Spawn: Armageddon Review


If you’re into comics or cult movies, then you’re undoubtedly familiar with Spawn. Spawn began life as a human being and was once a military special operative named Simmons. Simmons found himself on the wrong side of a dark conspiracy in the military that led to his violent death. His pain at losing contact with is wife and his thirst for revenge were so great that he was recruited by hell to become a demonspawn – a warrior of hell sent to do a demon’s bidding on Earth. However, he soon began to resent his hellish masters and regret what he had become. He instead became a rogue loner, working to thwart the plans of his hellish former masters while mourning for his lost love. In a world of brooding superheroes, Spawn can brood with the best of them.

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Now that you know about Spawn’s background, you can probably guess that Spawn: Armageddon is an action game featuring much slaying of demons. To dispatch these demons, Spawn carries a large axe as a weapon. He can also use the chains attached to him by the demons of hell as a projectile-like whip. Being a supernatural being, Spawn can call forth Hell Powers. Most of these are offensive powers such as a Necroplasm Beam which shoots a bolt of energy at enemies, but some have other effects like Hell Speed which can slow the attacks of your enemies. These are powered by Necroplasm, so Spawn has only limited use of these powers. Lastly, Spawn can acquire other more worldly weapons such as shotguns to use to kill his enemies. Each type of attack is mapped to a different button and weapons and hell powers can easily be selected with the directional pad, making control of Spawn’s arsenal of attacks pretty simple to manage. The game also features a target-lock feature which is a godsend because without it it can be quite difficult to aim Spawn’s Hell Power and chain attacks.

When you first start playing Spawn you’ll probably start to get a little excited that you may have found a really good game here. Spawn himself looks great and is animated well, and dispatching demons with his Hell Power attacks and chains appears to make for some good gaming excitement. Unfortunately, like Spawn’s deal with the devil, the warts soon begin to show and you’ll begin to rethink your enthusiasm.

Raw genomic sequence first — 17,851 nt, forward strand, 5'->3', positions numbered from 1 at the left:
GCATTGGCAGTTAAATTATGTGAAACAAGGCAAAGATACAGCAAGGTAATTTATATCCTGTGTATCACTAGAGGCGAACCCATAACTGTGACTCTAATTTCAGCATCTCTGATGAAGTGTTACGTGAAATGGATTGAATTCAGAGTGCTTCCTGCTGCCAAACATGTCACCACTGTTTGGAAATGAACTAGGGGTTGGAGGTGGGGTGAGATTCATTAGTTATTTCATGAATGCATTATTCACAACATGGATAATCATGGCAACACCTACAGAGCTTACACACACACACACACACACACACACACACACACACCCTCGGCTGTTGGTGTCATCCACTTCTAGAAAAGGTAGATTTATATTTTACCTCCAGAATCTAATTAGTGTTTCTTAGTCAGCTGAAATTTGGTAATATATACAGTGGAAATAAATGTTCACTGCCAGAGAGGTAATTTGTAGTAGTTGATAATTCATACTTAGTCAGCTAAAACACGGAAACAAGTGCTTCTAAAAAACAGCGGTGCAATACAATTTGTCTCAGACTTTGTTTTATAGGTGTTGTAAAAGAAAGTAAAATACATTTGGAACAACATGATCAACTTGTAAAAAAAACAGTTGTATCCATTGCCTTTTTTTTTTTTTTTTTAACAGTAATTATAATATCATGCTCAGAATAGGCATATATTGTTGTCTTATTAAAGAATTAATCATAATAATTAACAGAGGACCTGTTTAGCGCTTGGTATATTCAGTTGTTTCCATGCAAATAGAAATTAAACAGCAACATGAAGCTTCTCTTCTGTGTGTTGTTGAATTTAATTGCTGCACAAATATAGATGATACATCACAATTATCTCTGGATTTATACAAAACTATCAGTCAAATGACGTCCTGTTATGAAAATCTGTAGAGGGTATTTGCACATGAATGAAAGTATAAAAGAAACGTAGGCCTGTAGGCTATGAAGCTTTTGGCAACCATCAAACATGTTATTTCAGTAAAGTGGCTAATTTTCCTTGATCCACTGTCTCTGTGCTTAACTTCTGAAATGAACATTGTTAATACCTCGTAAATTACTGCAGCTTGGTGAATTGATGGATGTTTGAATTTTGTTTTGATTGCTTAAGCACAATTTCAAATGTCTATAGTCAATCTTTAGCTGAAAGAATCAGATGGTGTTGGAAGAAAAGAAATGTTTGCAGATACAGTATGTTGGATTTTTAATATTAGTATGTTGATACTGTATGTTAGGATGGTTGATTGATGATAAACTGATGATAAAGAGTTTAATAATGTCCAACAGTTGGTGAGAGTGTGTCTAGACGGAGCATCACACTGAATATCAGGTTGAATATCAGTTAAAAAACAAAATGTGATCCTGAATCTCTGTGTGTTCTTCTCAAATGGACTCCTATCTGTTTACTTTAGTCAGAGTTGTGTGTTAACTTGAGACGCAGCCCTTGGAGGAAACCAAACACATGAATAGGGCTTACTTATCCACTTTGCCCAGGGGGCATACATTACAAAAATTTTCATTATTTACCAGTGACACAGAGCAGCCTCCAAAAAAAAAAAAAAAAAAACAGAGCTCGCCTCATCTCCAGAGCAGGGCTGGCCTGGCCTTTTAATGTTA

While the cutscene graphics and Spawn and demon models are well-done, the levels themselves are very bland, repetitive, and generic. Nearly featureless walls, alleys, and rooftops abound, with only the occasional smashable object appearing to break the monotony. You'll eventually make your way to a space station and even hell itself, but these locations sound far more exciting than they really are.  As you move from one generic level to the next, there’s almost no connection between what you are doing and the game’s storyline. You’ll make your way from one spot to another, a new level will load, and occasionally a cutscene will play, but there will be little sense of accomplishment as you progress through the game.

Making matters worse is the fact that the levels aren’t very well designed, filled with frustrating jumps that will require you to repeat stretches of the game until you can’t stand it any more. There are also plenty of jumps that require you to jump, hover, and then hit a target with your chains to cross a gap. However, the chain button does not respond consistently while hovering and you often can’t even see your target which makes these jumps an exercise in blind luck.